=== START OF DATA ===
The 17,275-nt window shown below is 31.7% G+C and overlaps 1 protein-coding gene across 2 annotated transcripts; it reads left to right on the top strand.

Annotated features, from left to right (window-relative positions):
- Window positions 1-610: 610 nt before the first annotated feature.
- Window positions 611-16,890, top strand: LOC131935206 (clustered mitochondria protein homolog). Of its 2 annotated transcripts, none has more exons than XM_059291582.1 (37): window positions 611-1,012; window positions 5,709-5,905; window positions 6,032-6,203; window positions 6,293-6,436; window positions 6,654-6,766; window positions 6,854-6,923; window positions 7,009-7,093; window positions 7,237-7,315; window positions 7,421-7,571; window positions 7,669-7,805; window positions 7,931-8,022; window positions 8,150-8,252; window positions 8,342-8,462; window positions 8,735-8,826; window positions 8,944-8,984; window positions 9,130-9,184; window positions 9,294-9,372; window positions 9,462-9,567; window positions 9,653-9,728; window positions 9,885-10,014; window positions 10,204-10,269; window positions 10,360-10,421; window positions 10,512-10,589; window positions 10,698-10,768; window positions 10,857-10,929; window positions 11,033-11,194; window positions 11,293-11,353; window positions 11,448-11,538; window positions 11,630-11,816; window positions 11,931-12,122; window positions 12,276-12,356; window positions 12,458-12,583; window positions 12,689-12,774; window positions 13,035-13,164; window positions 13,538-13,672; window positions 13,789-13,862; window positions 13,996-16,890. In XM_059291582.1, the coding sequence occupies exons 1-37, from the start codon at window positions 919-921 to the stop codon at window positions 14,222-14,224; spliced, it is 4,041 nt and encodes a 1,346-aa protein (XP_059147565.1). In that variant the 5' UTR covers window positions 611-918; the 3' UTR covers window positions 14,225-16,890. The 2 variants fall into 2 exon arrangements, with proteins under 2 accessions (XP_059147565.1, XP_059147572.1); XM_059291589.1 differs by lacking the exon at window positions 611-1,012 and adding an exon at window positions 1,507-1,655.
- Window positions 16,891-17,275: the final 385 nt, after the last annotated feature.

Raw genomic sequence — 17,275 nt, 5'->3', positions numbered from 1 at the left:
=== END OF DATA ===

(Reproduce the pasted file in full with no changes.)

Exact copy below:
The 17,275-nt window shown below is 31.7% G+C and overlaps 1 protein-coding gene across 2 annotated transcripts; it reads left to right on the top strand.

Annotated features, from left to right (window-relative positions):
- Window positions 1-610: 610 nt before the first annotated feature.
- Window positions 611-16,890, top strand: LOC131935206 (clustered mitochondria protein homolog). Of its 2 annotated transcripts, none has more exons than XM_059291582.1 (37): window positions 611-1,012; window positions 5,709-5,905; window positions 6,032-6,203; window positions 6,293-6,436; window positions 6,654-6,766; window positions 6,854-6,923; window positions 7,009-7,093; window positions 7,237-7,315; window positions 7,421-7,571; window positions 7,669-7,805; window positions 7,931-8,022; window positions 8,150-8,252; window positions 8,342-8,462; window positions 8,735-8,826; window positions 8,944-8,984; window positions 9,130-9,184; window positions 9,294-9,372; window positions 9,462-9,567; window positions 9,653-9,728; window positions 9,885-10,014; window positions 10,204-10,269; window positions 10,360-10,421; window positions 10,512-10,589; window positions 10,698-10,768; window positions 10,857-10,929; window positions 11,033-11,194; window positions 11,293-11,353; window positions 11,448-11,538; window positions 11,630-11,816; window positions 11,931-12,122; window positions 12,276-12,356; window positions 12,458-12,583; window positions 12,689-12,774; window positions 13,035-13,164; window positions 13,538-13,672; window positions 13,789-13,862; window positions 13,996-16,890. In XM_059291582.1, the coding sequence occupies exons 1-37, from the start codon at window positions 919-921 to the stop codon at window positions 14,222-14,224; spliced, it is 4,041 nt and encodes a 1,346-aa protein (XP_059147565.1). In that variant the 5' UTR covers window positions 611-918; the 3' UTR covers window positions 14,225-16,890. The 2 variants fall into 2 exon arrangements, with proteins under 2 accessions (XP_059147565.1, XP_059147572.1); XM_059291589.1 differs by lacking the exon at window positions 611-1,012 and adding an exon at window positions 1,507-1,655.
- Window positions 16,891-17,275: the final 385 nt, after the last annotated feature.

Raw genomic sequence — 17,275 nt, 5'->3', positions numbered from 1 at the left: